Joints of instruments should be checked for secureness. Loose joints can fall apart unexpectedly, while tight joints can contribute to further damage. Joints may be loose because thread bindings have deteriorated or have been improperly applied. In general, it is better not to rebind joints, but to store and display the instrument in such a way that its weakness is accommodated, and known to those who handle it. The cross sections of old wooden instruments may have become elliptical due to differential shrinkage of the wood. Under these circumstances it may not be feasible to return the joints to their original state.
Where joints between wood components are seized, or move stiffly, extreme care is needed. Any force applied to the parts must be rotational and longitudinal only; a combined pulling and turning effect rather than separate, rectilinear twisting and pulling. The pieces should never be rocked sideways in relation to each other because this places strain on the joint and will cause the wood to crack. It is common for thread bindings to loosen from a tenon in a manner that makes it difficult, if not impossible, to separate the joint. Stiff joints can be eased by wrapping one hand on either side of the joint, pressing the hands closely together, setting the line of their contact at a slight angle to the axis of the bore, and then rotating the one hand against the other. However, it may be unlikely that the joint can be rotated more than a few degrees in this manner due either to design constraints (keywork and other features) or to the joint having become radially deformed over time. Therefore, the joint must be returned to the starting position, but without losing the extension. This process may need to be repeated many times, and it will often be necessary to use a pair of fine forceps to pick out little bits of the binding as it becomes visible through the slowly widening gap.
Figure 18. The correct way to disassemble an instrument at the joints. The rotary and longitudinal forces are applied incrementally. There is no rocking movement between components.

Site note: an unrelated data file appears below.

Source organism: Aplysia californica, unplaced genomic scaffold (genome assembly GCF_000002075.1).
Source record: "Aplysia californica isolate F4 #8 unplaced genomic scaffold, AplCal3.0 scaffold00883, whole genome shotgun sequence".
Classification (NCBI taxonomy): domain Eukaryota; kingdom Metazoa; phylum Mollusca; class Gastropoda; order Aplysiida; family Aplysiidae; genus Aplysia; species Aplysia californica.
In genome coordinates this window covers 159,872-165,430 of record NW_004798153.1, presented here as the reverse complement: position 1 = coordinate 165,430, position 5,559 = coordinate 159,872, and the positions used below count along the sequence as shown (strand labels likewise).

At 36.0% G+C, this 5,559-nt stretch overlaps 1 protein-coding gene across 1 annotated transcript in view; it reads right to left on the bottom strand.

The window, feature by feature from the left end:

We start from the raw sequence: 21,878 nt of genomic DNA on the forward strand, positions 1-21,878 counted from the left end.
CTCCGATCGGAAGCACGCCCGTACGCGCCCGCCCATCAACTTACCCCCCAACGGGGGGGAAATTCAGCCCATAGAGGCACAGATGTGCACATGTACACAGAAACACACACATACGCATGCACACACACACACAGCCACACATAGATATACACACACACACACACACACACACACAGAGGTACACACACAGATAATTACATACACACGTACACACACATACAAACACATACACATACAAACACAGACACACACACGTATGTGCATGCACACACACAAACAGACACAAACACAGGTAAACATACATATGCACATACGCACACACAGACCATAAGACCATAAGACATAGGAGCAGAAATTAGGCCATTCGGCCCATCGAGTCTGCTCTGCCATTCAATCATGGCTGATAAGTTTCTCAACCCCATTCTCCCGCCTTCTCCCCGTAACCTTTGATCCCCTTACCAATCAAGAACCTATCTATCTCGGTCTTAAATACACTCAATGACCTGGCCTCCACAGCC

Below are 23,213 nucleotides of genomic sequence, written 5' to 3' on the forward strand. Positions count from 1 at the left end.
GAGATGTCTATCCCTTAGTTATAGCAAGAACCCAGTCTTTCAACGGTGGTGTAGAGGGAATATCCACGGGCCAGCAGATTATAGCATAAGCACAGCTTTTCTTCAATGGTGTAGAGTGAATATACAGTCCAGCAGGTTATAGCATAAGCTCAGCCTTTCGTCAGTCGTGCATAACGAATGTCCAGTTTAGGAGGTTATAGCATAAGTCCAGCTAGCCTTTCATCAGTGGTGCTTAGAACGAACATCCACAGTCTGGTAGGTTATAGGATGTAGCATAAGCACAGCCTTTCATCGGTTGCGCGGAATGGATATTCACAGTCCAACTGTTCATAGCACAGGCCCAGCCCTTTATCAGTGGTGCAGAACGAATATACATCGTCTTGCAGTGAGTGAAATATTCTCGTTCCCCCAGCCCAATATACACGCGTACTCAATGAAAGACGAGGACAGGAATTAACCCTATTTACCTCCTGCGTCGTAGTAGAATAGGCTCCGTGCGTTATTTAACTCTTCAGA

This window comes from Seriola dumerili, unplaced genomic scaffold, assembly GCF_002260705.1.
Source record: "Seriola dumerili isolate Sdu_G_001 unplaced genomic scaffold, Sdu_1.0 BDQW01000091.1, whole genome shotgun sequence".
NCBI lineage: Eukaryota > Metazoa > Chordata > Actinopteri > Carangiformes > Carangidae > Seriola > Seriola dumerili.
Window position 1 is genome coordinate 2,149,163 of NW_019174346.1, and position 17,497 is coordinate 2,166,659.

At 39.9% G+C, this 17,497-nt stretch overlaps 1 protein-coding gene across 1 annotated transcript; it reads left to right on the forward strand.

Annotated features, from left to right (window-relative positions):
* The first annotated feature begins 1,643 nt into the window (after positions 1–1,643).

Metal, horn or ivory reinforcement rings are often placed over the socket ends of woodwind joints. Shrinkage of the underlying wood can loosen these pieces. In order to prevent them moving, it is often necessary to bulk out the space between the ring and the wood with strips of very thin paper. The thickness of the the paper should be chosen carefully so that the pieces do not fit tightly together.
Effective cleaning and minor treatment of brass instruments is best done after disassembly. However, instruments should only be taken apart using the correct tools and techniques. Old brass is particularly susceptible to damage and it can be, paradoxically, very soft or excessively brittle. Screw threads and other components can seize together and may need very careful cleaning and freeing before any stress is put upon them (Prytulak). Lack of lubricants on slides and other moveable parts may cause undue friction if carelessly disassembled. Conversely, excess old lubricants can cause a build-up of sticky deposits that restrict free movement. If the metal appears dry and unlubricated, disassembly should be done very carefully. Lubricant residues can be cleaned from metal components with a petroleum-based solvent applied with a cotton swab or a small square of cloth. Thicker build-ups can be first picked away with a sharpened wooden stick or toothpick. Metal tools should not be used. Removing lubricants with solvents leaves the metal vulnerable to damage. It is essential that cleaned parts be kept apart until fresh lubricant is applied, because dry reassembly can easily cause abrasion. Notes on the kinds of lubricants recommended are included in the following chapter.
Parts of metal instruments that have seized together are the most problematic to treat. If moderate force does not move them, there are three possible recourses: lubrication, heating, and ultrasonic treatment. A very fluid lubricant a light machine oil in a volatile solvent base, known as penetrating oil can be applied around the component and allowed to penetrate the join by capillary action. A dam of soft paraffin wax can sometimes be built around the joint to form a pool and encourage the oil to flow where it is needed. Once penetration is judged to have been effective, moderate force is applied again. Slight warming with a stream of hot air can assist penetration, but this should only be done if there is no surface finish such as lacquer, paint or patination on the instrument. Open flames should never be used. Ultrasonic treatment is often effective, but it requires expensive equipment and should be referred to a specialist.